"While I'm Away..."
by Nedda Wittels
November 10, 2007
are two tried and
to help you and your animals while you travel.
Does your cat
ignore you for the first 24 hours after you return from a trip? Does your dog
or bird stop eating while you are gone? Do animals that normally get along
begin to fight? Do they start to get upset when your suitcase comes out? Do
you worry about them when you have to travel?
It does not take
telepathy for our animal friends to notice that a suitcase has been pulled from
the closet. They know this means something is about to happen that affects
their lives, but they don’t know what to expect each time.
expectations helps reduce stress for everyone. Here’s how to make things easier
for yourself and your animals.
While you may not
believe that you are telepathic, you can still communicate with your animals
about your trip. If you think your animals may have questions, ask an Animal
Communicator to help you with this conversation.
The animals are all
telepathic, so if you choose to do this yourself, use mental pictures and
take the time to fill in details.
Be physically present with
the animal, sitting down if appropriate.
Close your eyes for a moment,
take 3 deep breaths, and tell yourself to relax as you exhale.
Get the animal’s attention by
saying the animal’s name.
Just as you would tell a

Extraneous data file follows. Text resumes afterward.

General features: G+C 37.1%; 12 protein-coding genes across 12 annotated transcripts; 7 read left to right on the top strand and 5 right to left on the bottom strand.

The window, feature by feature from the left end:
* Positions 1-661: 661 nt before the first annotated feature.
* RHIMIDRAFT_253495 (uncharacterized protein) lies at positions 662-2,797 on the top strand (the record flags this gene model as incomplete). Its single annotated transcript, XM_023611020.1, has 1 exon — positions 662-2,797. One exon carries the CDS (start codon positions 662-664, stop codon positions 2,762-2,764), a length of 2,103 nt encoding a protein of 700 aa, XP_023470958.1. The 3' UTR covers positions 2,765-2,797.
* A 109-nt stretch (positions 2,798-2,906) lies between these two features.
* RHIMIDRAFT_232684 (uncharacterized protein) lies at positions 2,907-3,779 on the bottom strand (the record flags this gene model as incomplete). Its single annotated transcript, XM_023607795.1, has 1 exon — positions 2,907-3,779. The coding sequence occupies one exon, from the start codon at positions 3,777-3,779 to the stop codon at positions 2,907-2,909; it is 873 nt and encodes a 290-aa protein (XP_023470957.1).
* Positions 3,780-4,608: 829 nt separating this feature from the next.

spouse or partner about a trip you are taking, tell your animal
friends. Include details and use mental pictures or images to help
get the message across.
Tell them you are going
away and the purpose of your trip.
Animals care about us and want us to take care of ourselves. When
you explain why you are taking a trip, you can say:
going to go on a vacation where I cannot take you. I need to
rest and relax and have no responsibilities for a short time.
Unfortunately, there is no way you can come along.” Hold a
picture in your mind of the place you are planning to visit.
have to take a trip for my job. While I’m away, I’ll be
working.” Hold a picture in your mind of you at work.
Tell them when you are
leaving and when you are returning
Animals understand concepts
of time. They know what a day/night cycle is. They also understand
human concepts of a week. Animals who live outside understand moon
cycles. You might say, “Today is Wednesday. I’m leaving in two
days, on Friday morning, and I will be back 4 days after that, on
Tell them who is going to
take care of them. You can say,
KENNEL: “You will be
staying at the same kennel you stayed at last time. Remember
what a good time you had?” Have a picture in your mind of what
the place looked like, followed by an image of a person at that
place whom your animal really liked. (Make sure this person is
still working there if you tell them to expect so see that
person.) Remind them about the activities there that they like.
STAYING WITH FRIENDS or
FAMILY: “You’ll be staying at [insert person’s name] home.
You’ll get to play with [insert person’s and/or animal’s name(s).”
Fill in more details if you have them.
PET or HOUSE SITTER
“[person’s name] is going to [stay here] or [come ___ (fill in
number) of times a day] to take of you.”
more details about their care while you are
Reassure the animals that
they will be fed their normal food, supplements, and medicine.
Tell them what the
caretaker will do: groom them, take them for a walk, play with
them, clean their cage or litter box, whatever. You can say: